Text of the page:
Where did this estimate come from?
The estimate was derived from the following source: "The Contribution of Office, Industrial, and Retail Development and Construction on California’s Economy," a 2007 report prepared for the National Association of Industrial and Office Properties Research Foundation. The California report, developed with 2005 construction data from McGraw-Hill Construction, is part of a larger national report prepared by Stephen S. Fuller, PhD, Professor of Public Policy and Regional Development and Director of the Center for Regional Analysis of George Mason University. The NAIOP report was chosen because it has been used by other public entities, including the California Department of General Services, as the basis for job-creation estimates on capital projects.
The 2007 California report estimated that:
These calculations were applied to the estimated total cost of each SB 1407 project. Total job creation for the program was rounded and allocated to each project based on its proportional share of program dollars at the time all project budgets were first authorized. Some project budgets have changed in minor ways since the estimation, but the jobs figures are considered rough orders-of-magnitude estimates of economic impact, so they have not been modified since the original projection.
Frequently Asked Questions
What types of jobs does the estimate include?
The estimate includes direct jobs, such as those of construction workers, and indirect jobs, such as those of suppliers of construction-related materials and services. It also includes the ripple effect in the economy attributable to the spending those workers will do as well as the spending associated with those who work in the buildings once completed, also known as induced jobs.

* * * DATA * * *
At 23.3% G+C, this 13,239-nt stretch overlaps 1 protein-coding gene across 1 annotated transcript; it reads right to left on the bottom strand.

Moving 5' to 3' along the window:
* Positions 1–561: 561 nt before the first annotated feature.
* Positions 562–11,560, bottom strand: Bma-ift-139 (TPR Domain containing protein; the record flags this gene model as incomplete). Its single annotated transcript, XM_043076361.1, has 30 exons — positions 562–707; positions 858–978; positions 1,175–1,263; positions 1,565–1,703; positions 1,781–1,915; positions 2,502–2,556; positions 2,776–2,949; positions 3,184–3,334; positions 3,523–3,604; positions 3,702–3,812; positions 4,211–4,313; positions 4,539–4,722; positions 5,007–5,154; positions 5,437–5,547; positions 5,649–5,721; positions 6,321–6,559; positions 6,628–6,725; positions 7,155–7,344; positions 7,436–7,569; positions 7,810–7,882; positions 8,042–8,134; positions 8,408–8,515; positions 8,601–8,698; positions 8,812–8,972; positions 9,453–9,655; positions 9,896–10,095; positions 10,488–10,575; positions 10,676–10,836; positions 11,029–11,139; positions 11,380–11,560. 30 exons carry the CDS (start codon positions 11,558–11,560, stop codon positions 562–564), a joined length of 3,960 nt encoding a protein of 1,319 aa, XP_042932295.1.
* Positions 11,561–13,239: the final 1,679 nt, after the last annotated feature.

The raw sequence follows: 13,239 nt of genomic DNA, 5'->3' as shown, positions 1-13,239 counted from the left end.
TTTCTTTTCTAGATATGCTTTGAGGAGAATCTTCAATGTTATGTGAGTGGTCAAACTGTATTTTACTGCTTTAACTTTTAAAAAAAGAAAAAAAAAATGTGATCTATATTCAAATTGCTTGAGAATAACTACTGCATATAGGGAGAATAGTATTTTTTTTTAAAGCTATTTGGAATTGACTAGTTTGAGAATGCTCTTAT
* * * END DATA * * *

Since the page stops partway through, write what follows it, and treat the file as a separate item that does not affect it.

According to this estimate method, how is one job counted?
This estimate method is based on full-time employment of one worker for a single year.
Economic conditions have changed dramatically since 2007. Have these estimates been revised to reflect that change?
No. NAIOP frequently updates this report, so its estimates can change annually. The 2012 NAIOP report indicated that each billion dollars in California construction spending would result in 15,472 jobs, while the same dollar amount would generate more than 21,500 jobs in a nationwide average. Because all of the SB 1407 projects began years ago and are already generating some economic benefit, and because other sources, such as the Associated General Contractors of America, estimate much higher jobs-generation impact from construction spending, we believe the original figures are still valid as estimates of a type of economic benefit that would be difficult to quantify precisely.